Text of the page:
IRS Provides Guidance for Employers Claiming the Employee Retention Credit for 2020, Including Eligibility Rules for PPP Borrowers

March 2, 2021

The IRS recently issued Notice 2021-20, providing guidance for employers claiming the employee retention credit under the Coronavirus Aid, Relief, and Economic Security Act (CARES Act), as modified by the Taxpayer Certainty and Disaster Tax Relief Act of 2020 (Relief Act), for calendar quarters in 2020. The guidance is similar to the information in the employee retention credit FAQs but includes clarifications and retroactive changes under the new law applicable to 2020, primarily relating to expanded eligibility.

For 2020, the employee retention credit can be claimed by employers who paid qualified wages after March 12, 2020 and before January 1, 2021 and who experienced a full or partial suspension of their operations or a significant decline in gross receipts. The credit is equal to 50 percent of qualified wages paid, including qualified health plan expenses, for up to $10,000 per employee in 2020. The maximum credit available for each employee is $5,000 in 2020.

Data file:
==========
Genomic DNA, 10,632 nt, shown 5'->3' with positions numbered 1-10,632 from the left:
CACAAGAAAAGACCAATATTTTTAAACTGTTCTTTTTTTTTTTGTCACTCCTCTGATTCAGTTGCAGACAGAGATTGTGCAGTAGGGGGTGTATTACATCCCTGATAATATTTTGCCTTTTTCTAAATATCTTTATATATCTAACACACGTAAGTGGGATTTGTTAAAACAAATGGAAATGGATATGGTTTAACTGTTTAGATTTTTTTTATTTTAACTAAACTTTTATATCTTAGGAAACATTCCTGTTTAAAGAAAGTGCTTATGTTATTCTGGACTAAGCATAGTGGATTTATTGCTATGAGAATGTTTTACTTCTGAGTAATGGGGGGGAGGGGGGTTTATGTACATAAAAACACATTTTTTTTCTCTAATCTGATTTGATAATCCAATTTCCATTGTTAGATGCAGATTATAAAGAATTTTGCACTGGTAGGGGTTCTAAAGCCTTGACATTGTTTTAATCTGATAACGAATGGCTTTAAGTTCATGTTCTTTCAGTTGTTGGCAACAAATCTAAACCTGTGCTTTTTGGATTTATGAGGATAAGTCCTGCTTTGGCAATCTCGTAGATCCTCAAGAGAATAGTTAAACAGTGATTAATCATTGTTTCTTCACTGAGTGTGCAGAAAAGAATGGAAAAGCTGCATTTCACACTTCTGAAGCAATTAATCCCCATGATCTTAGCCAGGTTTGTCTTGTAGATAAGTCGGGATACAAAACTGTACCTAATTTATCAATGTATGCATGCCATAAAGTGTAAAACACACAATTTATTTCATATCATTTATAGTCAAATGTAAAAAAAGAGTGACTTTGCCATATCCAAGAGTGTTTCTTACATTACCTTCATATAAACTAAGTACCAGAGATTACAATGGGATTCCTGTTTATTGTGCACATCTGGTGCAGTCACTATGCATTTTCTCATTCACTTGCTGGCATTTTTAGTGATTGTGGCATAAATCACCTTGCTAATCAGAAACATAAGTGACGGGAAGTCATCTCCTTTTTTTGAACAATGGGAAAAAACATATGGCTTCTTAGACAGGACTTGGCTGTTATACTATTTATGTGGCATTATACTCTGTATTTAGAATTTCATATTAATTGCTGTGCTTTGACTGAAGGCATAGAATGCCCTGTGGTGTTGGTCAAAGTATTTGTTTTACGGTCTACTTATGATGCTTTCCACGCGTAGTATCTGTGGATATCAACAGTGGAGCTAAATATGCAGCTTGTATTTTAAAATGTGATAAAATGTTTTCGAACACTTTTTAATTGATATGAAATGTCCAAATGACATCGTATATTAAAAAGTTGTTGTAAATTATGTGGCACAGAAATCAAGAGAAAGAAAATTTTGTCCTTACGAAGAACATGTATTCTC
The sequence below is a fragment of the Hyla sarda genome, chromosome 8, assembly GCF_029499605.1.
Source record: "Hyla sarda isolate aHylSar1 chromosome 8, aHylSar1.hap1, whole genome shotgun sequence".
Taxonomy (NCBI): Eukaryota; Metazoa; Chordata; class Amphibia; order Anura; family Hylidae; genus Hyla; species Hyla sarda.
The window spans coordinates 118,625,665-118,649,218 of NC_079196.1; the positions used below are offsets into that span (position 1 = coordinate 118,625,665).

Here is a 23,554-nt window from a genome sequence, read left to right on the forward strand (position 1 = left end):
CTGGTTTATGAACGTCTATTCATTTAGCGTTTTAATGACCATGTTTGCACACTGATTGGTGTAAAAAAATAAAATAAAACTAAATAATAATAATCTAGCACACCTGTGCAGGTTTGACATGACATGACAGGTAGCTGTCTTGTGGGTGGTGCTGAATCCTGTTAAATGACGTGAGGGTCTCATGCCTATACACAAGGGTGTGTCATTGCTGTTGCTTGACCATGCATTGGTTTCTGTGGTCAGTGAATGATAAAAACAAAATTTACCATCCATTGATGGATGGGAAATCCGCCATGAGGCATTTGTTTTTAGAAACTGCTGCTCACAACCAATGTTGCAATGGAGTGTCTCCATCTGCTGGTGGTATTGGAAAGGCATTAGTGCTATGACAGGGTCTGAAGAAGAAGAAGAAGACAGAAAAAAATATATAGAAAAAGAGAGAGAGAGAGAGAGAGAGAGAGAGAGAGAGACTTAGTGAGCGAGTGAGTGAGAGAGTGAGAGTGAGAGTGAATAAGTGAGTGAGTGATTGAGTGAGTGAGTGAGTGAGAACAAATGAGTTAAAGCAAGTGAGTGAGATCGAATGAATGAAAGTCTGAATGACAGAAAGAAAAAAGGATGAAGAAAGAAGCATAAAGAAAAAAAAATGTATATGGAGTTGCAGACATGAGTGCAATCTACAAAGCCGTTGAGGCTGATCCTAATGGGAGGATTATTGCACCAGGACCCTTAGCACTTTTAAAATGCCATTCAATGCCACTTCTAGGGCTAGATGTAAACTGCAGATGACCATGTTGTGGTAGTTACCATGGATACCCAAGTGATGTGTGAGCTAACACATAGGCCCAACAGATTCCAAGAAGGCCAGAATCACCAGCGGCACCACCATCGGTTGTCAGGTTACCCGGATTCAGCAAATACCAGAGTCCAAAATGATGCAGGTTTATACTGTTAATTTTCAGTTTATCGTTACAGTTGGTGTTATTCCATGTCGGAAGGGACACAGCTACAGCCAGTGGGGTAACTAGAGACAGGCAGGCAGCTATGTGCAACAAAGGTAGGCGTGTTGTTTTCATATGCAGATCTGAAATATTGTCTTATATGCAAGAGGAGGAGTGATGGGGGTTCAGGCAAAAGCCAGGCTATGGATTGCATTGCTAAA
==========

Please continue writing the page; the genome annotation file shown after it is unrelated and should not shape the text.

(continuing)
A significant change for 2020 made by the Relief Act permits eligible employers that received a Paycheck Protection Program (PPP) loan to claim the employee retention credit, although the same wages cannot be counted both for seeking forgiveness of the PPP loan and calculating the employee retention credit.  Notice 2021-20 explains when and how employers that received a PPP loan can claim the employee retention credit for 2020.

The notice also clarifies issues such as: who eligible employers are; what constitutes full or partial suspension of trade or business operations; what a significant decline in gross receipts is; how much the maximum amount of an eligible employer’s employee retention credit is; what qualified wages are; how an eligible employer claims the credit; and how an eligible employer substantiates the claim for the credit.

While the Relief Act also extended and modified the employee retention credit for the first two calendar quarters in 2021, Notice 2021-20 addresses only the rules applicable to 2020. The IRS plans to release additional guidance soon addressing the changes for 2021.